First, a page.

Fractured Dad – Lessons From Parenthood

July 24, 2019

Toby Roberts, a long-time friend of the Peppy team, reflects on the ups and downs of his time as a primary carer struggling with postnatal depression. 


A while ago, when my son Gabe turned one, I took time out to be the primary carer. The experience was harrowing and wonderful. I went from being a senior lawyer, with a busy professional and social life, to a stay-at-home dad.

Within a few months, joblessness, isolation and the strain of parenting took its toll on me, and I developed depression. But I also developed an unbreakable bond with my son. Here’s what I learned.


On the upside…

Watching the flower open

My favourite thing about being the primary carer was getting to watch a young mind open to the world. Each day brought new behaviours, new words or some new aspect of Gabe’s nature, which in turn triggered a fresh flood of emotion from me. It was as if my heart expanded along with his brain.

Gabe was a delight. Watching him absorb his new environment, squealing and tumbling around the house, reminded me of those seals that turn loops in the pool for the sheer joy of it. The rapid evolution of his vocab was thrilling. In no time it developed to the point where it could sustain a crude narrative (“Drink. Milk. Gone”). And it was fascinating to watch him process things like the dawning of a new day. He often frowned at the morning sky and said “night off”, with a small wave of his hand (usually reserved for the popping of a balloon). In this way he provided a constant jolt to revisit all the remarkable but ‘normal’ things to which we become deadened over time.

Strangers take you in

Having a child makes you more approachable. Girls wanted to play with Gabe, young mothers wanted to share tips, grandmothers wanted to cuddle, fathers wanted to compare, everyone wanted to smile at him, even dogs wanted to sniff him. These opportunities made me more confident to smile and engage with strangers after a while. As someone who had struggled to do that previously, it was a welcome change. Having Gabe in my life allowed me to reinvent myself as a more social animal.

Challenging gender roles is a good thing

My son had no concept of ‘boy choices’. He was just as happy in a plastic fireman’s helmet as he was in his mother’s high heels. He also took to calling me mum, which was funny but also quite revealing. A lot of men in my friendship circle are challenging traditional parenting roles. Some have taken time out to be primary carer, some are working part-time, and even those that have remained full time professionals are very involved in the lives of their children. This marks a significant departure from my father’s generation, who were largely absentee dads and often occupied an emotionally distant or even frightening position in the minds of their children.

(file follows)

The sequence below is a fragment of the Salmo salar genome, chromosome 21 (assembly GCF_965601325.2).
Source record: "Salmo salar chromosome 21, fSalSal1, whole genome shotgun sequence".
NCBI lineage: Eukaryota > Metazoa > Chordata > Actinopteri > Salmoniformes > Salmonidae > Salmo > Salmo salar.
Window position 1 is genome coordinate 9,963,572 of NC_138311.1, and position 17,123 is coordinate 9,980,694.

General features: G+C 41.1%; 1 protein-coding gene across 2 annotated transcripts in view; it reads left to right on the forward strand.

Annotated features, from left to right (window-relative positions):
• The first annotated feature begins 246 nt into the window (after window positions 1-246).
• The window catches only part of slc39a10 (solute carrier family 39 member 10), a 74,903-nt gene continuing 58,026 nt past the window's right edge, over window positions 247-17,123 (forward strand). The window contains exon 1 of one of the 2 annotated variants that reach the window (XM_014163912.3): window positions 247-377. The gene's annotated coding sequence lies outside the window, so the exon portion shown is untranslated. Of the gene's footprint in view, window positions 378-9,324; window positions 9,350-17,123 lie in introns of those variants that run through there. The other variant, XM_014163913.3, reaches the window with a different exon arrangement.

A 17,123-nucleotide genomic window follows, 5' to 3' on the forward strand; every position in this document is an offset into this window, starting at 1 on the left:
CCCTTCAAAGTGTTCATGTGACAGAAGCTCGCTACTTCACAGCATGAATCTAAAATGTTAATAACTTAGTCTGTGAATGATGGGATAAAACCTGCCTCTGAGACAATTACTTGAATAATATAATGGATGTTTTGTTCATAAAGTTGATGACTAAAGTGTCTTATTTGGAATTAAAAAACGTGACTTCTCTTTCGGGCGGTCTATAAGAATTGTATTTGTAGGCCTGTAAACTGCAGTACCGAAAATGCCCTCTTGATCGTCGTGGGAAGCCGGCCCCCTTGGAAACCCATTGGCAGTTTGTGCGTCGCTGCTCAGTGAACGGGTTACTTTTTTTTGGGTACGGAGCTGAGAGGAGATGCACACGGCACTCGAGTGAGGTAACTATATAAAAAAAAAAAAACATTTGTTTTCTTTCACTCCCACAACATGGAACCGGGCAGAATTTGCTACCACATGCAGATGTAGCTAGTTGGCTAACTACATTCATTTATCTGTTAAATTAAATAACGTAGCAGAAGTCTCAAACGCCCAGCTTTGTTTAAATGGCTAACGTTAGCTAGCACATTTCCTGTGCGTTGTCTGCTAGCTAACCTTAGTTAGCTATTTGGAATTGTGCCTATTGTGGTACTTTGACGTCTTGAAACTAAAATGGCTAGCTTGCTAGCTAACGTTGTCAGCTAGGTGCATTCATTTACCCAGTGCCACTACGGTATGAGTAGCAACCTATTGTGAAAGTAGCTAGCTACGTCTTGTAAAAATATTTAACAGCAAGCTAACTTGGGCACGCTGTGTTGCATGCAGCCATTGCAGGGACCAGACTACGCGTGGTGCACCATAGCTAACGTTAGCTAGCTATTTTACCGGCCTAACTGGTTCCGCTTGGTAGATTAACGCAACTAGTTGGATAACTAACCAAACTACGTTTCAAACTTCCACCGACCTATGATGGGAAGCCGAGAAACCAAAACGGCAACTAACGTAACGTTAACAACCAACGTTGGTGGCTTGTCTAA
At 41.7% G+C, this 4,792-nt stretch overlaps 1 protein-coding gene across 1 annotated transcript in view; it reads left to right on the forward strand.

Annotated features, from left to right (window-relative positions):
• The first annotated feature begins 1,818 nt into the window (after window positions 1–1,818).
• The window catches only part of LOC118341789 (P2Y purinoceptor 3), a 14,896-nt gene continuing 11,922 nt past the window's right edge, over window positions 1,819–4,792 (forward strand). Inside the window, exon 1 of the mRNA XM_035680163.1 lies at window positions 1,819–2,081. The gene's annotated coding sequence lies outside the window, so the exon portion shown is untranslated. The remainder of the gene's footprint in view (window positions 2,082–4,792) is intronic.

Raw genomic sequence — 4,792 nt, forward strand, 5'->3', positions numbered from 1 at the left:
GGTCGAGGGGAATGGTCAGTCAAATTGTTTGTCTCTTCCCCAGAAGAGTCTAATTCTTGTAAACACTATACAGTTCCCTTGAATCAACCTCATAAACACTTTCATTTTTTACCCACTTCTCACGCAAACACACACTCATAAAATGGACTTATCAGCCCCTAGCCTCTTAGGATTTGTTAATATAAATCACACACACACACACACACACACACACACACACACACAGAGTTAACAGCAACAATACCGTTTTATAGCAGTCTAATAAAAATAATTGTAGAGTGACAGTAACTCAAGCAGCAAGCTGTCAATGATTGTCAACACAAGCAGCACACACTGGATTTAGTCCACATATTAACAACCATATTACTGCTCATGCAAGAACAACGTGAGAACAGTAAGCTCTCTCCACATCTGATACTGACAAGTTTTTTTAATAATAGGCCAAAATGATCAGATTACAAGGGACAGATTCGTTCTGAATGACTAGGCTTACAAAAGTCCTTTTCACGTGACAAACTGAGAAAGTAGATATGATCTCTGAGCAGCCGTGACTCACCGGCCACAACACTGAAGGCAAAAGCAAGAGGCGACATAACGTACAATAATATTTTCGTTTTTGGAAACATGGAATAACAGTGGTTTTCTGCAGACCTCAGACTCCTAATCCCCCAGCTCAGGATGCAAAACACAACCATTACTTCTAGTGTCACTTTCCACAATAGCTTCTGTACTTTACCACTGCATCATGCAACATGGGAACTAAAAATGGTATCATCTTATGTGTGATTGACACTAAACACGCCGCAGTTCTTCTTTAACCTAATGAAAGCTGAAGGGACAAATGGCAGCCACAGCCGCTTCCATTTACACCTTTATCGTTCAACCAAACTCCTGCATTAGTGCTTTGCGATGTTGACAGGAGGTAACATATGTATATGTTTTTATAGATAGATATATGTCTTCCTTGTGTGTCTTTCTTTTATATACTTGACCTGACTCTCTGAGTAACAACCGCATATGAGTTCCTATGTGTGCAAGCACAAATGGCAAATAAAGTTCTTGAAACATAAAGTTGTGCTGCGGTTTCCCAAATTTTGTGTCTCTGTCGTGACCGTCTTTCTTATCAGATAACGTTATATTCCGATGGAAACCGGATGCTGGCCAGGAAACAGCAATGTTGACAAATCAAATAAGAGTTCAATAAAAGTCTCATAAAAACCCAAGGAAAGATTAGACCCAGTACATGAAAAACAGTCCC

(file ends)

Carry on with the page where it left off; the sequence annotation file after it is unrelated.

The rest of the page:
I firmly believe this will produce a better generation of men. I expect Gabe will be as comfortable showing affection towards men as he will women, he will hopefully be less concerned about earning my approval because it’s something he has so often received, and he should see nothing strange in men performing nurturing jobs such as nursing and teaching.


And on the downside…

I’d like to say I’ve learned new and wonderful things about myself as a result of being a parent. Yes, I’ve become a more loving person, and marginally less self-absorbed. I’ve also discovered a deeper capacity for enduring discomfort than I would have guessed (though this feels no more heroic than the capacity for a weed to cling onto a brick wall long after it should have died). But the real lessons have mostly been on the downside.

The fear never goes away

I had no idea just how big a part fear would play in my life. I imagined Gabe dying in a thousand different ways – electrocution, choking, drowning, falling, poisoning, disease, or car accident. Each new skill he mastered brought a host of previously unconsidered dangers. I tried not to indulge the visions but they leaped up unbidden, and I know now from speaking to older parents that these visions never stop.

Childhood illness is constant

I suspect children are programmed to do unhygienic things as part of a drive to build up their immune systems. My son was obsessed with bins, the dirtier the better. He used to press his face to them affectionately. He also patted dogs and licked his hands to check the taste. But child care was the real motherlode of germs. I imagine if I could have shone a crime lab light on the central play room, the whole place would have glowed white from the thin patina of snot covering every surface.

Gabe’s health threw up a never ending series of challenges, like the fairground game of ‘whack a mole’. In one year alone, he caught at least 6 colds, one flu, and two brutal stomach bugs to go with his eczema and a dry persistent cough that was ultimately diagnosed as asthma. We slicked him up in moisturiser, dosed him on panadol, squirted nasanex up his nose, and strapped nebulisers to his head. He waddled about like a greasy medicated pig. I found each illness incredibly distressing, and couldn’t help forecasting the worst possible outcomes. Every unexplained bruise was surely Leukemia. Trying to pull myself out of these tailspins was even more stressful than managing his actual illnesses (most of which I caught too).

Forgetting who you are

Mothers often describe a kind of erosion of the self that can occur when you’re the primary carer – beyond surrendering certain dreams or putting some ambitions on hold, it can make you forget who you are.  I can confirm this is a real. Parenting deprived me of the time and energy to maintain not only my health but also my music, writing, reading, sport, friendships – in fact everything that made me who I am.